Some won’t agree that I choose to randomly look at my children’s phones. Some won’t agree with this post overall. And that’s ok.

Within myself I am personally so happy with the conversations we have had that came from these actions. It opened my eyes. It stopped me from thinking “this person or that person would never do that”. Including my own kids. It reminded me of so many things I knew but needed reminding of.

Even more so I am incredibly proud of my son and the choices he has chosen to make over the last year. They were not easy choices sometimes. But I believe this kid had dug deep into choosing who he wants to be, which has sometimes meant stepping away from some old friends, some new friends, teammates or classmates and deciding what was more important.

I’m incredibly proud of him this past year. I tell him all the time. (And each time he rolls his eyes at me).

Finally, I wrote this as if I was talking to Mark and his peers. In retrospect I would like to add a note to each adult that touches these boys lives. And it’s this:

Popularity, privilege and being overly adored by adults and peers (including parents, teachers, coaches, mentors etc) is all too often where behaviour and thought patterns begin, that can later end in appalling behaviours (such as those by some Dalhousie Dentistry males a number of years ago.) Don’t have your head in the sand or be fooled by outwardly polite behaviour on the surface.

Remember not to equate popularity with positive behaviour.

It begins here. It begins now. And it begins not with “other kids”. But with our own.

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I Do Know

I do know.

I do know I’m abnormally attached to your boys.

No really. I am.

I very much see this for what it is and feel a little sorry for your kiddos who have to endure yet another adult who is so invested in their presence on this earth. Particularly during a time of teenage hood where they would be happy if a giant hole swallowed everyone over the age of 30.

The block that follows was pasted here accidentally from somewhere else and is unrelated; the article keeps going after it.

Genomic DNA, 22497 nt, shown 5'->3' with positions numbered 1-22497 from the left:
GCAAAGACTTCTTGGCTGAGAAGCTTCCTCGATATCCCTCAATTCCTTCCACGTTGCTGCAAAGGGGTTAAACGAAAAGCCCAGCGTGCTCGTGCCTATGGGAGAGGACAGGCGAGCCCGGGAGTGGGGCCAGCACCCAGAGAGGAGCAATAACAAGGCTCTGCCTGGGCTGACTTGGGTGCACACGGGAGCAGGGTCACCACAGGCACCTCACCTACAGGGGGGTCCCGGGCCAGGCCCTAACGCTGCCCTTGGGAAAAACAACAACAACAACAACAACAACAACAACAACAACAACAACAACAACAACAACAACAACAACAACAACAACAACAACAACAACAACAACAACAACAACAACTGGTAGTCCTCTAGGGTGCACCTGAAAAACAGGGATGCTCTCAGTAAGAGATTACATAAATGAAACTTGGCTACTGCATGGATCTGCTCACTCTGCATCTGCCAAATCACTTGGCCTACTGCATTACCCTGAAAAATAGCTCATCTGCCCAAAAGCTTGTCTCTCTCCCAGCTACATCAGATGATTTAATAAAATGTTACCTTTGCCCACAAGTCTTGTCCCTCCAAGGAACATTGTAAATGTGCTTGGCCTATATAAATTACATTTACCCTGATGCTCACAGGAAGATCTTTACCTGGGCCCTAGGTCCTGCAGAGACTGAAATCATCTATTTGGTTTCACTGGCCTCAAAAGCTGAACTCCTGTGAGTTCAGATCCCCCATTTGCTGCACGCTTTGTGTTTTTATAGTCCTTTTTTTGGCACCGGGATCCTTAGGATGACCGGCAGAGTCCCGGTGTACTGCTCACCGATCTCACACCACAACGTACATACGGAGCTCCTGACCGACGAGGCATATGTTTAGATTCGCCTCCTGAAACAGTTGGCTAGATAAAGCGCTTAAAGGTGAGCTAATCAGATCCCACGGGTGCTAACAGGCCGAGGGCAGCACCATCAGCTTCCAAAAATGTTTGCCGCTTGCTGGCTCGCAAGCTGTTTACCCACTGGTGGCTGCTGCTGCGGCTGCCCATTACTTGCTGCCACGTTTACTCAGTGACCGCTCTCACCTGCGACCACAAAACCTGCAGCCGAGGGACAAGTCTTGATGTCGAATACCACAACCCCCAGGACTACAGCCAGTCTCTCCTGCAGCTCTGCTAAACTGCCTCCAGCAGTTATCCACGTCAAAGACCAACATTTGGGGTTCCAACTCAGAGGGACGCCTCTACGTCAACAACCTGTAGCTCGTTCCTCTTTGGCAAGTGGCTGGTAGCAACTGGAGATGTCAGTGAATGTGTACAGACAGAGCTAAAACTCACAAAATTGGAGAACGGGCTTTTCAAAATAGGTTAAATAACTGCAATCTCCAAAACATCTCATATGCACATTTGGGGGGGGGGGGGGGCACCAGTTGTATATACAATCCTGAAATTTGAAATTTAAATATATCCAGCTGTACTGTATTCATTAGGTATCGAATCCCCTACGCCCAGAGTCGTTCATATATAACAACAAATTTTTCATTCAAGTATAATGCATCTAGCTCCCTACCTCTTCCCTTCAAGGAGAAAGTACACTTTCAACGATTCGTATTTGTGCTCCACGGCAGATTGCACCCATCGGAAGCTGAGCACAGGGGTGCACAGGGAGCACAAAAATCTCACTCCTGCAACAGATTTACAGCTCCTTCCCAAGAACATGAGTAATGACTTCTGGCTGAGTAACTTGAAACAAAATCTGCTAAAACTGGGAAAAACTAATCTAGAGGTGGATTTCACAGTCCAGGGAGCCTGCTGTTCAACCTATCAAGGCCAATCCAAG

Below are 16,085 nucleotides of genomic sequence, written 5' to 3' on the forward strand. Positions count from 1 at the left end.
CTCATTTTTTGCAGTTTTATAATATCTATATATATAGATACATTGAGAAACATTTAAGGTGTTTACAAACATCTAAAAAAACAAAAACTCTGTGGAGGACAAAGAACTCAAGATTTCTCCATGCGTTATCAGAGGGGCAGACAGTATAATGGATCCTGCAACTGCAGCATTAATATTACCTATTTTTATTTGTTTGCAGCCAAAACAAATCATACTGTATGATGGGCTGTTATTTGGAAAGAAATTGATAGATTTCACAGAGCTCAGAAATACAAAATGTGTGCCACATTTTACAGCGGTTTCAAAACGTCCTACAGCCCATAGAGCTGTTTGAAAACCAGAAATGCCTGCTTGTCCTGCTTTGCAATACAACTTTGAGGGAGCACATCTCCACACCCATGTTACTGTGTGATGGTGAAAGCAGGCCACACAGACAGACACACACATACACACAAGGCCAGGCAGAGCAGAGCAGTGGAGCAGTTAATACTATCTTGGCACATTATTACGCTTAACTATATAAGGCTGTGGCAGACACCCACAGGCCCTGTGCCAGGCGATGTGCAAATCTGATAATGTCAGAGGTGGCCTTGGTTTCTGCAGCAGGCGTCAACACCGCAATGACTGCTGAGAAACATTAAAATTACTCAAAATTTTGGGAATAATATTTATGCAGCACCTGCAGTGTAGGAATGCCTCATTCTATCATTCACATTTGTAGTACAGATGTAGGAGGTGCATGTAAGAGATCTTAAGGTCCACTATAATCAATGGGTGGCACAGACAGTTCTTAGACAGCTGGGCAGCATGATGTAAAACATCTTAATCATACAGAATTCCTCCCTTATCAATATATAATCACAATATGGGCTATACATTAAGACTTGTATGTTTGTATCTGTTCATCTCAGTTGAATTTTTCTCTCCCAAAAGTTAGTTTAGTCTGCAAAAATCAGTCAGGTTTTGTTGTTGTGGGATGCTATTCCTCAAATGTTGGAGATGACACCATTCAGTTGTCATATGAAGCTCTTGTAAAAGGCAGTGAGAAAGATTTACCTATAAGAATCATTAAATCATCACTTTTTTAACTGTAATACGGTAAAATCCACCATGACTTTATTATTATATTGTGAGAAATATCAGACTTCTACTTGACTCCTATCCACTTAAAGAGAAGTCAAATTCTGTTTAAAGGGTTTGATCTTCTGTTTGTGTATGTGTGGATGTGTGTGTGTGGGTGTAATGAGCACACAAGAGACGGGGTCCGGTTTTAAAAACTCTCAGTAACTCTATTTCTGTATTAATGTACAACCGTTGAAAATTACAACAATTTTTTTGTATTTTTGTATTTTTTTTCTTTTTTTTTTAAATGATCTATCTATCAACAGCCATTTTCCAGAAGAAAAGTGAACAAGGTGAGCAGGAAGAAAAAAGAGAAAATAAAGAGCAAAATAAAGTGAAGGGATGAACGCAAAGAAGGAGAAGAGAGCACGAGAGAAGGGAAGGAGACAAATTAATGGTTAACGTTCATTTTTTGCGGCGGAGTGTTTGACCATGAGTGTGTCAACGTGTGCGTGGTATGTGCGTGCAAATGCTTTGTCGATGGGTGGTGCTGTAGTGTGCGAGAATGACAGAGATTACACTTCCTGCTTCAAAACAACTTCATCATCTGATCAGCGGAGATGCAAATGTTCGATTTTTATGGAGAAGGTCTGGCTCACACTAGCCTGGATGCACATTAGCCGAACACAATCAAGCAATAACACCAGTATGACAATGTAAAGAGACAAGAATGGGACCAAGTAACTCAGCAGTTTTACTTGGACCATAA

But there I am – always in the wings.

I cheer just a little bit louder when “they” have their time in the spotlight either on the court or walking across a stage accepting achievements.

I tease ‘them’ just a little bit more than their counterparts.

I wave a little bigger and my heart melts a little bit more when I see ‘them’.

I do know my love for them is one that is usually reserved for family members.

I do know I’m a little too thankful for them.

I do know I’m a little too invested in their lives. That I ask about them a little too often.

I do know that when Mark is having groups of friends over I always hope to hear their name in the list of attendees (which is pretty much always true).

And I do know sometimes I even expect a little too much of them – as I do from people I truly care about. I do know the unfairness of that to them – and to you.

And I do know they aren’t my children.

I do know all of these things.

But what YOU don’t know is this:

There was a time in my life I didn’t know my son would have these friendships. At all. With anyone. I didn’t know that he would be blessed enough to have these relationships. That he would know the camaraderie of being one of the gang. Something that has now come to mean everything to him.

And here’s the other thing:

I bet you always took for granted that your children would form these bonds. Maybe you didn’t know who they would be with, or when they would happen – but I bet in life you pictured they would have close friends who would have their back.

There was a time I didn’t.

There was a time I didn’t believe he would have the privilege of fist bumps and shared laughter. I didn’t believe he would be on a court working with others. I didn’t believe he would have that feeling that comes from close knit friends.